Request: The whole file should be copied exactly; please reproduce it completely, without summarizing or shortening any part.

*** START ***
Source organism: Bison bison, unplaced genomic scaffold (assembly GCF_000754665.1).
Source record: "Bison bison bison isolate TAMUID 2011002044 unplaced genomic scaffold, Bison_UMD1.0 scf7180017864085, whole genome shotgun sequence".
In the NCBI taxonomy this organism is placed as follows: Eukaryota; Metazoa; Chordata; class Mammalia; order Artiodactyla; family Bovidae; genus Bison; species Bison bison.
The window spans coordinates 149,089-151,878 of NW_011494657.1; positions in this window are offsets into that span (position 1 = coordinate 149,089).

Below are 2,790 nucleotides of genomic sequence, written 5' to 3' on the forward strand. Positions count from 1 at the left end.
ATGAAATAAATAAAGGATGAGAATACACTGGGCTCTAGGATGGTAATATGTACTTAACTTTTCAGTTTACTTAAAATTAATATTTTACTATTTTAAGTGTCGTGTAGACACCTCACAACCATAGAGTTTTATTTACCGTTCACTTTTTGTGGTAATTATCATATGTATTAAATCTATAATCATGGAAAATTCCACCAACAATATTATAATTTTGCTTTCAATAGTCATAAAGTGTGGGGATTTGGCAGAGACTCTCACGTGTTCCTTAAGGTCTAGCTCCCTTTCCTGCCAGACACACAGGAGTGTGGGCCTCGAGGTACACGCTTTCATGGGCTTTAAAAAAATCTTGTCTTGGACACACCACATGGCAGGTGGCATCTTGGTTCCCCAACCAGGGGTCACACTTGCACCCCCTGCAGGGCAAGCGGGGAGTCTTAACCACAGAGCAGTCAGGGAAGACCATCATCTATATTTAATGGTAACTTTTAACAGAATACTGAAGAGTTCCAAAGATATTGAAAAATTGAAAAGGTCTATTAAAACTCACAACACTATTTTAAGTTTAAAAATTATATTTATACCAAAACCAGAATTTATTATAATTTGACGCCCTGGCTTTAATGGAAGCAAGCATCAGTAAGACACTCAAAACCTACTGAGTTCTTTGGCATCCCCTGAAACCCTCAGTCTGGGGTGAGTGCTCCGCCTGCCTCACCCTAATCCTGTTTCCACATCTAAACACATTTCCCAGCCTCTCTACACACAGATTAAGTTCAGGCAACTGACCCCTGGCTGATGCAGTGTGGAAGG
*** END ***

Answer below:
Source organism: Bison bison, unplaced genomic scaffold (assembly GCF_000754665.1).
Source record: "Bison bison bison isolate TAMUID 2011002044 unplaced genomic scaffold, Bison_UMD1.0 scf7180017864085, whole genome shotgun sequence".
In the NCBI taxonomy this organism is placed as follows: Eukaryota; Metazoa; Chordata; class Mammalia; order Artiodactyla; family Bovidae; genus Bison; species Bison bison.
The window spans coordinates 149,089-151,878 of NW_011494657.1; positions in this window are offsets into that span (position 1 = coordinate 149,089).

Below are 2,790 nucleotides of genomic sequence, written 5' to 3' on the forward strand. Positions count from 1 at the left end.
ATGAAATAAATAAAGGATGAGAATACACTGGGCTCTAGGATGGTAATATGTACTTAACTTTTCAGTTTACTTAAAATTAATATTTTACTATTTTAAGTGTCGTGTAGACACCTCACAACCATAGAGTTTTATTTACCGTTCACTTTTTGTGGTAATTATCATATGTATTAAATCTATAATCATGGAAAATTCCACCAACAATATTATAATTTTGCTTTCAATAGTCATAAAGTGTGGGGATTTGGCAGAGACTCTCACGTGTTCCTTAAGGTCTAGCTCCCTTTCCTGCCAGACACACAGGAGTGTGGGCCTCGAGGTACACGCTTTCATGGGCTTTAAAAAAATCTTGTCTTGGACACACCACATGGCAGGTGGCATCTTGGTTCCCCAACCAGGGGTCACACTTGCACCCCCTGCAGGGCAAGCGGGGAGTCTTAACCACAGAGCAGTCAGGGAAGACCATCATCTATATTTAATGGTAACTTTTAACAGAATACTGAAGAGTTCCAAAGATATTGAAAAATTGAAAAGGTCTATTAAAACTCACAACACTATTTTAAGTTTAAAAATTATATTTATACCAAAACCAGAATTTATTATAATTTGACGCCCTGGCTTTAATGGAAGCAAGCATCAGTAAGACACTCAAAACCTACTGAGTTCTTTGGCATCCCCTGAAACCCTCAGTCTGGGGTGAGTGCTCCGCCTGCCTCACCCTAATCCTGTTTCCACATCTAAACACATTTCCCAGCCTCTCTACACACAGATTAAGTTCAGGCAACTGACCCCTGGCTGATGCAGTGTGGAAGG